• Firearms: Prohibits a person who has an outstanding warrant for a felony from owning, purchasing, receiving, or possessing a firearm, and would make a violation of this prohibition punishable as a felony. Also prohibits a person who has an outstanding warrant for certain misdemeanors from owning, purchasing, receiving, or possessing a firearm within 10 years of the issuance date of the outstanding warrant. Extends the deadline to register a weapon in order to be exempted from the prohibition of assault weapons that do not have a fixed magazine from Jan. 1 to July 1, 2018.
  • Immigration Detention Facilities: Increases the Department of Justice's oversight of detention facilities used to detain immigrants. Prohibits a city or county or local law enforcement agency from, on or after June 15, 2017, entering into a contract with the federal government or any federal agency to house or detain an adult noncitizen in a locked detention facility for purposes of civil immigration custody. Prohibits a city, county or local law enforcement agency that entered into such a contract on or before June 15, 2017, from modifying or renewing that contract so as to expand the maximum number of contract beds that may be used to house or detain an adult noncitizen for purposes of civil immigration custody. 
  • Court Documents Disability Access: Requires a system for the electronic filing and service of documents to be accessible to individuals with disabilities. The bill would require a trial court that contracts with an entity for the provision of a system for the electronic filing and service of documents to include certain requirements in its contract with the entity, including a requirement that the entity test and verify that the entity’s system is accessible. 
SB 89 (Committee on Budget and Fiscal Review) — Human Services
Makes statutory changes to implement actions taken affecting Department of Social Services, Department of Child Support Services, Department of Community Services and Development, Department of Health Care Services, and the Office of Systems Integration within the Health and Human Services Agency. Notably:
  • Establishes the California CalWORKs Outcomes and Accountability Review (Cal-OAR) to facilitate an accountability system that fosters continuous quality improvements in county CalWORKs programs.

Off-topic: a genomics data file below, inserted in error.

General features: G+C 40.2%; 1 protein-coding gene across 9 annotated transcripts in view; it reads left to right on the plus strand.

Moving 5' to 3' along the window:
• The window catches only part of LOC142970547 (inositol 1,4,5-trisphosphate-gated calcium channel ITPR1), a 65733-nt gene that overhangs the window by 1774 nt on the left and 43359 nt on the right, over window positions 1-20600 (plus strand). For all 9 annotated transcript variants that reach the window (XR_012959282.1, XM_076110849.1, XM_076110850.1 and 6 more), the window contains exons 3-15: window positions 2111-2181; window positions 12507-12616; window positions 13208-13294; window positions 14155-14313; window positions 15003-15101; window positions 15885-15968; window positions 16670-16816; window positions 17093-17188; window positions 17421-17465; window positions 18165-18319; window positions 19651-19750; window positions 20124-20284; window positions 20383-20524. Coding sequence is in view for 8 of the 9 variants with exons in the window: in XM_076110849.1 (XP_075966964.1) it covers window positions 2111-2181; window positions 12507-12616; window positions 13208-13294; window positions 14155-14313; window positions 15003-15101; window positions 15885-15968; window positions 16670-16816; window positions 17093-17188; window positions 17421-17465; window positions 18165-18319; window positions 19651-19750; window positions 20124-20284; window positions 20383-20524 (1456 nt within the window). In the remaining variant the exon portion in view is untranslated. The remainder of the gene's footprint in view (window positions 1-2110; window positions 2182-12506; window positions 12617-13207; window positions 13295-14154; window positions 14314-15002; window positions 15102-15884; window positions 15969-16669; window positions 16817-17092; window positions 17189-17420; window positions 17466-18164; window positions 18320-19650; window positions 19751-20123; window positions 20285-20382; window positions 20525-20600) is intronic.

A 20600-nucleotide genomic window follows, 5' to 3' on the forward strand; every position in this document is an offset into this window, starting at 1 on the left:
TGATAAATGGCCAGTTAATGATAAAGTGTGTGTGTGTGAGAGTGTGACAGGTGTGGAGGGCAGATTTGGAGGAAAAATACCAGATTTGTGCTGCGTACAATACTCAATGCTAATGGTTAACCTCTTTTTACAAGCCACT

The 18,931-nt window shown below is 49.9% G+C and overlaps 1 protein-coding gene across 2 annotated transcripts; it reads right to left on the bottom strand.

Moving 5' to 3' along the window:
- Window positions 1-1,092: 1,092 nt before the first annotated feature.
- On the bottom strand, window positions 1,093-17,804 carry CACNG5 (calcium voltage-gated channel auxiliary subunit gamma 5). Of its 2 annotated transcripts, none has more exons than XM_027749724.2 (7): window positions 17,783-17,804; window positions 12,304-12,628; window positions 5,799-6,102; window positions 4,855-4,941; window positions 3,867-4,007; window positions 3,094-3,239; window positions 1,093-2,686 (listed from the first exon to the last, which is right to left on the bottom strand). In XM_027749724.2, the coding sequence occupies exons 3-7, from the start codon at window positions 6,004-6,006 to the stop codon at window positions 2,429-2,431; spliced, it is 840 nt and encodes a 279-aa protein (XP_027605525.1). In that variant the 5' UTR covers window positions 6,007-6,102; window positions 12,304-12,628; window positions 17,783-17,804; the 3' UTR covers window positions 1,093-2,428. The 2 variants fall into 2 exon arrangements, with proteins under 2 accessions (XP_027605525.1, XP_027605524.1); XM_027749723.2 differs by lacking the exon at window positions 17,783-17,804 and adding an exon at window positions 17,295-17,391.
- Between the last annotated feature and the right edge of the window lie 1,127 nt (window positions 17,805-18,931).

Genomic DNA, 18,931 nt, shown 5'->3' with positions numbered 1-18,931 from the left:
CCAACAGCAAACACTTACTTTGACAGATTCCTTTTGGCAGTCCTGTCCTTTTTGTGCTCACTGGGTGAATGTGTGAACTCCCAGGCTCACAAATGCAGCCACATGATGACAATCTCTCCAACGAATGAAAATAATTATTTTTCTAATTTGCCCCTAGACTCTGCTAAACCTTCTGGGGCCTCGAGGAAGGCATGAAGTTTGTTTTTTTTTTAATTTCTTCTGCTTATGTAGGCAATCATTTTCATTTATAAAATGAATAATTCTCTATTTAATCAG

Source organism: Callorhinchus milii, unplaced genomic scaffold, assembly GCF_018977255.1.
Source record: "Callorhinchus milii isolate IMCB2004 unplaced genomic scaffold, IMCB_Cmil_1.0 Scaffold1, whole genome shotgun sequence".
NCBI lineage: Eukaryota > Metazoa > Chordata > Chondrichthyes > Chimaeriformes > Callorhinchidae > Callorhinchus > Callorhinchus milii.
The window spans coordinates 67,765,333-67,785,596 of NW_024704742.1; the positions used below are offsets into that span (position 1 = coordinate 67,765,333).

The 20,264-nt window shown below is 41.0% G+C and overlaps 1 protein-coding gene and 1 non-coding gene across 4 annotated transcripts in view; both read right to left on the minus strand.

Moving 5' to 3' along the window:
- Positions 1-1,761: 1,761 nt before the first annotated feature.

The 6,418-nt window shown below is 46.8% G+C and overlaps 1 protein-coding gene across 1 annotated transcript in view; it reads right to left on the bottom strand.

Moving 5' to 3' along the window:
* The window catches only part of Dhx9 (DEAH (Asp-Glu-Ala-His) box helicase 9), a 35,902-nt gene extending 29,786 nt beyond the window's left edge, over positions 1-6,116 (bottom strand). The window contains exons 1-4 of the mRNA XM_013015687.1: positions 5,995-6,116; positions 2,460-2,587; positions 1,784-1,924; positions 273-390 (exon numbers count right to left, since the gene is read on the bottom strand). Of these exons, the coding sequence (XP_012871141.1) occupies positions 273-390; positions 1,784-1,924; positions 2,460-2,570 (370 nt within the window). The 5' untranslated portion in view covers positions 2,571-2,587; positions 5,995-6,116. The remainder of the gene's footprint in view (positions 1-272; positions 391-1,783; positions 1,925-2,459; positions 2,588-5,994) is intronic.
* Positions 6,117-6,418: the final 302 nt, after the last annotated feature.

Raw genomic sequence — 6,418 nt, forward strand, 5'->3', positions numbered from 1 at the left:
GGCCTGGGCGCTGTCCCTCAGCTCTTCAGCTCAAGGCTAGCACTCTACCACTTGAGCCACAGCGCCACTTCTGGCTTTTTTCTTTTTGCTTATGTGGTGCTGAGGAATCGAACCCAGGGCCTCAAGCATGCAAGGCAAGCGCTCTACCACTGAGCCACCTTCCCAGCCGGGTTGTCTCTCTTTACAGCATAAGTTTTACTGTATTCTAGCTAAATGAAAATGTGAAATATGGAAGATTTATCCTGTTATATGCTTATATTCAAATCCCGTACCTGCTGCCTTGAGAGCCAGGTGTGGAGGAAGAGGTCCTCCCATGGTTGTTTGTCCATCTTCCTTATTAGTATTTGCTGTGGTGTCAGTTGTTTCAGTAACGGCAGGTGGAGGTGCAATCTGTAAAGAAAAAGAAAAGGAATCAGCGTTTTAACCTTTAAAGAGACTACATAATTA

• Provides additional flexibility to counties on the use of mental health and substance abuse funding.
  • Creates the CalWORKs Educational Opportunity and Attainment Program to provide CalWORKs recipients with a onetime education incentive award of $100 for completion of a high school diploma and allows recipients to receive a one-time education stipend totaling $1,000 for enrollment in an education or training program leading to a career technical education program certificate or college degree.
  • Creates the Safe Drinking Water Supplemental Benefit Pilot Program to provide additional CalFresh nutrition benefits to residents of disadvantaged communities that are served by failing public water systems. 
SB 90 (Committee on Budget and Fiscal Review) — In-Home Supportive Services (IHSS) Maintenance of Effort (MOE)
Makes various statutory changes to implement budget provisions related to the In-Home Supportive Services program administered by the Department of Social Services and implemented by the counties. Notably:
  • Eliminates the prior IHSS MOE and replaces with a new MOE that includes a new base for county costs that includes both services and administration costs.
  • Returns collective bargaining to counties and maintains the 35 percent county share of negotiated increases.
  • Allows IHSS workers to appeal to the Public Employment Relations Board if bargaining stalls.
  • Provides a state participation cap $1.10 above the minimum wage and be tagged to inflation after minimum wage reaches $15 per hour. 
AB 107 (Committee on Budget) — Developmental Services
Makes various statutory changes to implement budget provisions affecting the Department of Developmental Services. Notably:
  • Allows an individualized family service planning team for infants and toddlers, eligible under the California Early Intervention Services Act, to determine that necessary medical services, not available through the family’s private health insurance policy, can be funded by a regional center. 
SB 92 (Committee on Budget and Fiscal Review) — Public Resources
Makes changes to various resources programs necessary to implement the 2017-18 budget. Notable provisions include:
  • Dam Safety. Requires dams (except for low-risk dams) to have an emergency action plan that is updated every ten years, updated inundation maps every ten years, or sooner if specific circumstances change, and provide DWR with enforcement tools, including fines and operational restrictions for failure to comply.
  • Establishes the Natural Resources Preservation Fund.
  • Authorizes the Central Valley Flood Protection Board, after holding at least one public hearing, to set and charge fees sufficient to cover the reasonable cost for the services it provides.
  • Small Watercraft Facilities Loan and Grants Program. Removes the requirement that the Division of Boating and Waterways in the Department of Parks and Recreation must submit recommendations to the Governor for inclusion in the budget bill before it makes any loans or grants.